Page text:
5. Music serves as a means of exhortation. Music lifts our words to God in prayer and brings God’s Word to us in proclamation, but it can also voice our words to one another. Psalm 95, for example, is a call to worship. We exhort one another with the words:
Oh come, let us sing to the LORD!
Let us shout joyfully to the Rock of our salvation.
Let us come before His presence with thanksgiving;
Let us shout joyfully to Him with psalms.
Through music God’s people speak to one another, stirring up one another to good works. Music can call us to worship, exhort us to love and serve one another, encourage us to live in obedience to God’s Word, admonish us to flee from sin and pursue holiness, and enjoin us to go out and witness and share the gospel.
6. Music serves as a means to confess our faith. With music God’s people can express common beliefs and doctrines as one voice. In the Old Testament Israel rehearsed their faith and history through music. Psalm 118, for example, is a public confession of the goodness and enduring mercy of God. The New Testament contains several confessional statements such as 2 Timothy 2:11 that many scholars believe are fragments of early hymns. Music provides an effective way to unite in declaring our confessions of faith.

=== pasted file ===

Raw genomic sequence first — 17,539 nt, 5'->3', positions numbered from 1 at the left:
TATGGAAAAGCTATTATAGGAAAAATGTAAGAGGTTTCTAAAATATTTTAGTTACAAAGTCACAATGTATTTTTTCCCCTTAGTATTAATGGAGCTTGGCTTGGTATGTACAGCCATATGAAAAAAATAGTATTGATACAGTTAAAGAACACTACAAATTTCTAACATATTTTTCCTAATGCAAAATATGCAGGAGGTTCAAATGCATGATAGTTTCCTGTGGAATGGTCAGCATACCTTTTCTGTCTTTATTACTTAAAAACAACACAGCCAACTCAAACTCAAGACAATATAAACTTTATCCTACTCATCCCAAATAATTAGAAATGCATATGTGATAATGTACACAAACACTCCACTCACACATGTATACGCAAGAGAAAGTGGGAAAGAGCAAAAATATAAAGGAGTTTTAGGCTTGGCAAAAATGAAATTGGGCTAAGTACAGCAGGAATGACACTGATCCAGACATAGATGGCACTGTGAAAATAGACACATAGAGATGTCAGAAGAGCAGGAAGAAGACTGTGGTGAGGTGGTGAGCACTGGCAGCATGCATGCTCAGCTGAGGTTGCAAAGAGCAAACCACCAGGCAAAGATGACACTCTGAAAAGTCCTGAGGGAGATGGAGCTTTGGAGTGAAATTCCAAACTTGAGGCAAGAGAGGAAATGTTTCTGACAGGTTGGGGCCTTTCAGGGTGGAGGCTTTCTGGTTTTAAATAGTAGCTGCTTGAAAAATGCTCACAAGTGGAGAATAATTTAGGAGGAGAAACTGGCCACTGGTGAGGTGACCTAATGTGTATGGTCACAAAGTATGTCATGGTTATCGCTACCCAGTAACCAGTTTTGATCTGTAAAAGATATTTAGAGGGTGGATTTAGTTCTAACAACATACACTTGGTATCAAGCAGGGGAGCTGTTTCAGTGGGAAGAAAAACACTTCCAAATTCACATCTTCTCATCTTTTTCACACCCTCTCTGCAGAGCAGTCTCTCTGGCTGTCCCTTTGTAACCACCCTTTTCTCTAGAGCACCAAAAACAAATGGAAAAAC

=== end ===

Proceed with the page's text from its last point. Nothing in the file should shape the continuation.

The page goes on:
Perhaps the most notable example of this in church history is the “Doxology,” written by Thomas Ken in 1709, a musical affirmation of the doctrine of the Trinity:
Praise God from whom all blessings flow;
Praise Him, all creatures here below;
Praise Him above, ye heavenly host;
Praise Father, Son, and Holy Ghost.
7. Finally, music serves as a means of enriching worship with beauty. According to Scripture, singing praise to God is pleasant and beautiful. Psalm 147:1 reads:
Praise the LORD!
For it is good to sing praises to our God;
For it is pleasant, and praise is beautiful.
It is good when we unite our voices together in singing to God. Music provides a beautiful garb in which we dress our words and actions in worship. It is a pleasant means of joining together to express our love and devotion to God in worship.These are seven roles or functions of music that God affirms in His Word. God has commanded us to make music and included it in His design for worship. It is not the purpose of music to amuse, manipulate, or entertain us in worship. God has given us music that we might beautifully lift our praise, thanksgiving, and prayers to Him; that we might proclaim the truth of His Word, confess our faith, and exhort one another to good works as we gather in corporate worship.
Unless otherwise indicated, all Scripture quotations are from
The New King James Version® (NKJV™), copyright © 1982 by Thomas Nelson, Inc.
Used by permission. All rights reserved.
Ken Puls, “Reforming Church Music,” in Reclaiming the Gospel and Reforming Churches: The Southern Baptist Founders Conference, 1982–2002, ed. Tom Ascol (Cape Coral, FL: Founders Press, 2003), 438–442.
The book Reclaiming the Gospel and Reforming Churches is a compilation of papers presented over the first 25 years of the Founders Conference and is available for purchase from Founders Press.